English farmers will be given taxpayer money to rehabilitate their land under proposed large-scale nature recovery initiatives outlined by the government. As a result, huge tracts of land will be redeveloped to protect species, provide habitat for wildlife, and restore the health of rivers and streams.
(Photo: Wikimedia Commons)
(Photo: Photo by Jeff Vanuga / USDA Natural Resources Conservation Service via Getty Images)
In the initiative’s first two years, bids are accepted for 10 to 15 prototype projects, each covering at least 500 hectares and up to 5,000 hectares, for a total of almost 10,000 hectares – nearly ten times the size of Richmond Park in London. . Full rewilding or other types of management focused on the recovery of species and wildlife habitats could be used in these experiments.
Sand lizards, water voles and curlews will be targeted to improve the status of nearly half of England’s most endangered species.
This summer, a final decision on what should go forward will be made, but actual funding has not been announced as bids will be compared to establish value for money. However, the total money available for such initiatives is likely to reach £ 700-800million per year by 2028. By 2042, the government hopes to have similar ‘landscape rehabilitation’ programs covering up to 300 000 hectares of England, almost the size of Lancashire.
Ministers also intend to grant subsidies to British farmers in return for “local reclamation of nature”. Planting more trees, rehabilitating peatlands or wetlands, and making room for wildlife habitat are some of the smaller-scale initiatives they can take on their farms. Those payments, announced later this year, are expected to reach £ 800million per year by 2028.
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Wildlife conservation effort
According to George Eustice, Secretary of State for Environment, Food and Rural Affairs, the goal is for wildlife and nature conservation to be a given to most farms, alongside food production. . “We want to see viable farm businesses producing healthy food and supporting a thriving rural economy, where nature recovers and people have more access to it,” he is expected to address farmers at the Oxford agricultural conference. Thursday. Through our new programs, we will work with farmers and land managers to reverse species reduction, reduce our greenhouse gas emissions, improve forests, improve water and air quality. and create more space for nature. “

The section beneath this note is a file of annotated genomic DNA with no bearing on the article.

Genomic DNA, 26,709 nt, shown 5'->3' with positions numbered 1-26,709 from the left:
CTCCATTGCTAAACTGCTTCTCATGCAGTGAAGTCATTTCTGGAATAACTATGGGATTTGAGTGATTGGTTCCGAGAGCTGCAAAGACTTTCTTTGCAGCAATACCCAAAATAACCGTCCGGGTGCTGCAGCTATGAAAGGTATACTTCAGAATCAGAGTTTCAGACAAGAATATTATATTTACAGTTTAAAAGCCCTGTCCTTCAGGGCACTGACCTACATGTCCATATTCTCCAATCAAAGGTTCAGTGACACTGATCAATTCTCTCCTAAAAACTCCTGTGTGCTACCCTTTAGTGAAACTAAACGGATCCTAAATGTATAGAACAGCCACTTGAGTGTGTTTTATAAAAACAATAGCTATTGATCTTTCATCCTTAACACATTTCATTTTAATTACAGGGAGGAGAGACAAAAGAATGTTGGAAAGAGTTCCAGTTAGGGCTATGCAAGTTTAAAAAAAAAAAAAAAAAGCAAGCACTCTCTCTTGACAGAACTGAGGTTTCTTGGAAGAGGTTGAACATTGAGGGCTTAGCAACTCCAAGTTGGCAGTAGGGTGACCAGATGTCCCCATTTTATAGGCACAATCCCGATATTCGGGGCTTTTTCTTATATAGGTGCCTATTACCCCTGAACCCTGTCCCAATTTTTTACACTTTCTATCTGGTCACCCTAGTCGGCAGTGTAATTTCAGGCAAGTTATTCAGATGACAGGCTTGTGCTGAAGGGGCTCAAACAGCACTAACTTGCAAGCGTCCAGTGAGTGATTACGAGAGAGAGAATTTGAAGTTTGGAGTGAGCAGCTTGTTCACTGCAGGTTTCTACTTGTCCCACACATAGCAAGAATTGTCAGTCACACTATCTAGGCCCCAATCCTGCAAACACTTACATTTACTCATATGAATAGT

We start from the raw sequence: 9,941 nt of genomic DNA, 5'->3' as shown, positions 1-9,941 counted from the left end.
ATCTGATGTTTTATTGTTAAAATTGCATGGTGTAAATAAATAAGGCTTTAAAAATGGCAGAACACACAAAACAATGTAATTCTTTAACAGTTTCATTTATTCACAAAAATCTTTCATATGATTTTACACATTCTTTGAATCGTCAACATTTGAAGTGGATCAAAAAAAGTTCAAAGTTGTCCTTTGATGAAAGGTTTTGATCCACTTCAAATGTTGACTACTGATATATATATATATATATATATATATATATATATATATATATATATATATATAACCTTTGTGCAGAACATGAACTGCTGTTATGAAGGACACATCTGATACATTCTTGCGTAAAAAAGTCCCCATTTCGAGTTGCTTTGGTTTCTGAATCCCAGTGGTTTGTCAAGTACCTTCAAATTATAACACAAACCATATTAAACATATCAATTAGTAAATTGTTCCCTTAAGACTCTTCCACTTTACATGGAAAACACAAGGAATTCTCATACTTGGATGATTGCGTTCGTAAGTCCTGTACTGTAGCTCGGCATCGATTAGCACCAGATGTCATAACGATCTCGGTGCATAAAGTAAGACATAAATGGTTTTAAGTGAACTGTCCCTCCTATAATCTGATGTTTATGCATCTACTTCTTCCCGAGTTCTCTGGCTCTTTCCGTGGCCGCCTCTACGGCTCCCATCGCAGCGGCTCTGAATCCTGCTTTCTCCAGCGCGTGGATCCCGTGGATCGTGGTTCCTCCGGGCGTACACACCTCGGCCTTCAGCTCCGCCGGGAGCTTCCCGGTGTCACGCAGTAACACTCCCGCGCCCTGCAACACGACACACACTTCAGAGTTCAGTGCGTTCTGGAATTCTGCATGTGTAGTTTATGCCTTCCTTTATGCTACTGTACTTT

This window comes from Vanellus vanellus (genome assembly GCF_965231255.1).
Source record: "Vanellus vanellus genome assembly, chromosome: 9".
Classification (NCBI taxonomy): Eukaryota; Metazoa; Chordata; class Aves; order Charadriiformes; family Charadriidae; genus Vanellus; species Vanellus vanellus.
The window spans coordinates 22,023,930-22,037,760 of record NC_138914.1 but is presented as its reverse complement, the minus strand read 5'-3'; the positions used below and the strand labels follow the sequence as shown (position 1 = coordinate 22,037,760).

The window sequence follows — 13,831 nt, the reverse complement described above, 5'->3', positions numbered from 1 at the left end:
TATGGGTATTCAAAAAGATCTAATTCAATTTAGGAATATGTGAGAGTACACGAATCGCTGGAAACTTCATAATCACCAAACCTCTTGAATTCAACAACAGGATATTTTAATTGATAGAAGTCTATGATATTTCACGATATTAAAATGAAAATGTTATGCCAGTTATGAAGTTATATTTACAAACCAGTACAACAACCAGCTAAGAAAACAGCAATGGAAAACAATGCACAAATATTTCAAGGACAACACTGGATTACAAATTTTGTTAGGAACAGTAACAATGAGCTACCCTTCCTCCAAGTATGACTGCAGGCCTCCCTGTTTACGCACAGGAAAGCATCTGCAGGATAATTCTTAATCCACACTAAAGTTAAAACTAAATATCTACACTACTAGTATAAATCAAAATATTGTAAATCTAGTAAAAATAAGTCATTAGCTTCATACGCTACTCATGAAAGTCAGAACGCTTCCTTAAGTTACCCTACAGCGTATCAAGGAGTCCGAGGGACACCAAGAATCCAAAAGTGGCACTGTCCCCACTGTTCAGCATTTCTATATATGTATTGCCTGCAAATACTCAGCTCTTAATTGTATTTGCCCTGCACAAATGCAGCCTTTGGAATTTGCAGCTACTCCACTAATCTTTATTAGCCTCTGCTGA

In addition to the two new programs – landscape recovery and local nature recovery – farmers will also be able to apply for incentives to help them protect their soils and implement other basic environmental protection measures as part of the program. proposals unveiled last year. As part of the post-Brexit overhaul of farm subsidies from £ 2.4bn per year into a ‘public money for public benefit’ scheme, funding for these initiatives will also reach around £ 800million each. year. This implies that farmers are compensated for improving the environment rather than the land they cultivate.
Stop the loss of wildlife
By 2030, the government hopes to halt the loss of abundant wildlife, manage 30% of the land for the good of nature, and ensure that farmers are contributing to the climate crisis rather than the loss. aggravate. Environmental activists were skeptical whether the new payments would be enough to meet the government’s goal of stopping the loss of abundant wildlife and managing 30% of the land for the good of nature. Wildlife Trusts, RSPB and the National Trust said clarification on how the initiatives worked was still lacking.
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As a result, green groups are skeptical that the new grants will be enough to meet the government’s goal of preventing the loss of abundant wildlife and managing an additional 30% of land for the welfare of the population. nature by 2030, as well as ensuring that farmers are contributing rather than adding to the climate disaster. Wildlife Trusts, RSPB and the National Trust said clarification on how the initiatives worked was still lacking.
The plans would fail unless more efforts were made to help farmers move away from intensive techniques, said Jo Lewis, director of policy and strategy for the Soil Association. This could involve setting ambitious targets to reduce the use of pesticides and fertilizers.
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